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1. Welding

Welding is a metal-joining process in which coalescence is obtained by heat and pressure. It may also be defined as a metallurgical bond accomplished by the attracting forces between atoms. Before these atoms can be bonded together, absorbed vapors and oxides on contacting surfaces must be overcome. The number one enemy to welding is oxidation, and, consequently, many welding processes are performed in a controlled environment or shielded by an inert atmosphere. If force is applied between two smooth metal surfaces to be joined, some crystals will crush through the surfaces and be in contact. As more and more pressure is applied, these areas spread out and other contacts are made. The brittle oxide layer is broken and fragmented as the metal is deformed plastically. Coalescence is obtained when the boundaries between the two surfaces are mainly crystalline planes. This process, known as cold welding, will be discussed further in this chapter. The breaking through or elimination of surface oxide layers happens when a weld is made If temperature is added to pressure the welding of two surfaces will be facilitated, and coalescence is obtained in the same manner as cold-pressure welding. As temperature is increased the ductility of the base metal is increased and atomic diffusion progresses more rapidly. Nonmetallic materials on interfacial surfaces are softened, permitting them to be removed or broken up by plastic flow of the base materials. Hot-pressure welds are more efficient but not necessarily stronger if the atom-to-atom bond is the same(1).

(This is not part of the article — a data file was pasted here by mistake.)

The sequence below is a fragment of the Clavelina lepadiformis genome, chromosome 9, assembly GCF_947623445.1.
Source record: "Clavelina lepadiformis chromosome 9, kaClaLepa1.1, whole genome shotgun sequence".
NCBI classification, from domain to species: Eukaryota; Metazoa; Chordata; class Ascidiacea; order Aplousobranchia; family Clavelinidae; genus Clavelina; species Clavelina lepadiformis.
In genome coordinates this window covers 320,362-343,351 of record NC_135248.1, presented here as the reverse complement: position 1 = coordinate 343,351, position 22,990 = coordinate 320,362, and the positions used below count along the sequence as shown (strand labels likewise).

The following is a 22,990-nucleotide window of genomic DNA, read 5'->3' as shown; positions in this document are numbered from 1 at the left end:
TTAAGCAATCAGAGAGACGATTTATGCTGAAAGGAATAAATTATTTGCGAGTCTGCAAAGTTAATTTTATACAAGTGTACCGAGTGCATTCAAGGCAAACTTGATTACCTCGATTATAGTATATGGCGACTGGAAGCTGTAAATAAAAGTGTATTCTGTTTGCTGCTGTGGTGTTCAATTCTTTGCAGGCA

Many welding processes have been developed. They differ widely in the manner that 
heat is applied and in the equipment used. The principal processes are listed here(1).

WELDİNG PROCESSES

1. Braze welding

A. Torch

B. Furnace

C. Induction

D. Resistance

E. Dip

F. Infrared

II. Forge welding

A. Manual

B. Machine

1. Rolling

2. Hammer

3. Die

III. Gas welding

A. Oxyacetylen

B. Oxyhydrogen

C. Air acetylene

D. Pressure

IV. Resistance welding

A. Spot

B. Projection

C. Seam

D. Butt

E. Flash


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F. Percussion

G. High frequency

VI. Arc welding

A. Carbon electrode

1. Shielded

2. Unshielded

B. Metal electrode

1. Shielded

a. Shielded arc

b. Atomic hydrogen

c. Inert gas

d. Arc spot

e. Submerged arc

f. Stud

g. Electroslag

2. Unshieldde

a. Bare metal

b. Stud

VII. Special welding processes

A. Electron beam

B. Laser welding

C. Friction welding

D. Thermit welding

a. Pressure

b. Nonpressure

E. Flow welding

F. Cold welding

a. Pressure

b. Ultrasonic

G. explosive welding

H. Diffusion welding





2. Welding processes

2.1. Arc welding